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Curtis B.
Curtis B., Technician
Category: Small Engine
Satisfied Customers: 13581
Experience:  have worked on and around most engine models for 35 yrs./Polaris ATV expert
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My ***** ***** bilt 2410 snowblower will start but won't run

Customer Question

Customer: My ***** ***** bilt 2410 snowblower will start but won't run unless fully choked and won't rev even when it has run long enough to warm up. Suspect bad gas in the carburetor, but can't readily see the best way to get the carb off.
JA: Thanks. Can you give me any more details about your issue?
Customer: Didn't use it much last year, but started it at the end of the year and put fuel stabilizer in it. Also started and ran it in August and it was fine then.
JA: OK got it. Last thing — JustAnswer charges a fee (generally around $18) to post your type of question to Small Engine Experts (you only pay if satisfied). There are a couple customers ahead of you. Are you willing to wait a bit?
Customer: OK, but I'll keep searching while I wait.
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Submitted: 1 year ago.
Category: Small Engine
Expert:  Vince O. replied 1 year ago.

Hello, can you supply the model and serial numbers from the sticker so I can identify your machine and engine.

Customer: replied 1 year ago.
Mod 31AM62N2711 Ser 1F059B76365
Expert:  Vince O. replied 1 year ago.

The best I can do is send you the shop manual for the engine. It can explain better than I could and has pictures to help. It's the 752Z265-SUA 179cc engine. Tis manual covers several, try to identify yours.

Customer: replied 1 year ago.
I have the carburetor out and torn down. Everything looks pretty good except the fuel metering orifice in the metering plug appears to be plugged (reference page 34 in the manual). I have some very small drills. Any idea what the diameter of the orifice is? I've sprayed it with carburetor cleaner, but it is plugged tight.
Customer: replied 1 year ago.
Actually, I can't see any evidence that there was ever an orifice there. It looks like a plug, but recessed on both sides so you have to try to look into the bottom of a little hole.
Expert:  Vince O. replied 1 year ago.

I wouldn't use a drill bit. Try a wire (bared bread twister). Unscrew the main jet and shake or push out the nozzle and poke each hole.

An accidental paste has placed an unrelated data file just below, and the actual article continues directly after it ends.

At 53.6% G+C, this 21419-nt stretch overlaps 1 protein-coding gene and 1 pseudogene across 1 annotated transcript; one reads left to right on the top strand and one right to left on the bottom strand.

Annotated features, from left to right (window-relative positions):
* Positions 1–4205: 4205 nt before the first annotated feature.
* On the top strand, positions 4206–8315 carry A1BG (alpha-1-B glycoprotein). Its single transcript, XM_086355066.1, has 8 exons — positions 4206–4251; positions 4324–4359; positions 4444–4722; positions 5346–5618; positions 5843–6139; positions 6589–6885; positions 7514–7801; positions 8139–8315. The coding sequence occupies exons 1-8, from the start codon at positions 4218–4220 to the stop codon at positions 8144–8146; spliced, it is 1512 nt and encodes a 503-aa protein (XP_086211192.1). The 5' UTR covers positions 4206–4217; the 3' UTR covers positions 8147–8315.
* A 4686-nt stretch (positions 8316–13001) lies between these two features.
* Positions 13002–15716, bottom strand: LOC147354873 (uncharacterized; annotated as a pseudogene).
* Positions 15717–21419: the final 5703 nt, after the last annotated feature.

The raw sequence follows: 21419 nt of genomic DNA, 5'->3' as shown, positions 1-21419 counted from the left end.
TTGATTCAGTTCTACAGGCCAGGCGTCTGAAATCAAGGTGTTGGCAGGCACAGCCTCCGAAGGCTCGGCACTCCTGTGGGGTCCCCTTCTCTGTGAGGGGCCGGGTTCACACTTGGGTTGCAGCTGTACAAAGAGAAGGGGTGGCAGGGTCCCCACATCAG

Customer: replied 1 year ago.
I think we're talking about two different things. I've pulled the main jet and the emulsion tube (nozzle). They are both clean, no sign of obstruction in any of the holes. The problem I have is with the fuel metering orifice. It is part of a plastic plug that sits on the top of the carburetor. The plug is held in place by the idle screw. According to the manual (page 34) fuel is supposed to flow through this orifice, but it looks to me like there is no orifice in the plug I have. I don't know if this is any help, but the orifice has "33" stamped on it.
Expert:  Vince O. replied 1 year ago.

You need a very fine wire to insert in it. Also, there should be a thin o ring on it too.Insert the carb cleaner nozzle through the opening left side of choke to be sure it comes out into the "Pilot Jet" cavity and then down the center of the cavity so it squirts into the nozzle area.

Expert:  Vince O. replied 1 year ago.

Here is a diagram from a Honda engine that the Other manufacturers copied from. See pilot jet in top right corner.

Customer: replied 1 year ago.
Thanks for the drawing. I'm talking about the pilot jet. The carburetor body is clear, I can spray carb cleaner on the left side of the choke, and it comes out where the pilot jet sits. I can spray cleaner on the other side of the pilot jet and it comes out next to the throttle. I can also spray down into the well where the main jet and the emulsion tube sit. The whole carburetor is clean and showed no sign of varnish, corrosion, or any debris. But the pilot jet is not open. I've got a number 80 drill bit in a pin vice that I'm using to probe the the pilot jet and I can't see or feel any orifice in it. I let the pilot jet soak in carb cleaner overnight, so I am mystified. I can see how the carburetor is supposed to work, but I am really confused by this pilot jet. How small could the hole be for an engine this size?
Customer: replied 1 year ago.
The wire from a bread twist tie is .0145", the same as a #79 drill. So the #80 I've been using is finer than that. The smallest wire in my acetylene tip cleaning set is about that same size as well. But nothing, not the drill, or the bread wire, or the tip cleaner can find a hole in the pilot jet. When I scratch it I just see shiny brass all across the bottom. I don't think this pilot jet ever had a hole in it. Maybe they decided they didn't need it because the engine is designed to run wide open all the time?
Expert:  Vince O. replied 1 year ago.

There is a hole on the bottom and a very fine wire would be needed. Try a can of carb cleaner that has a nozzle and place the cleaner nozzle on the tip.I had a friend give me some surgical wire that fits.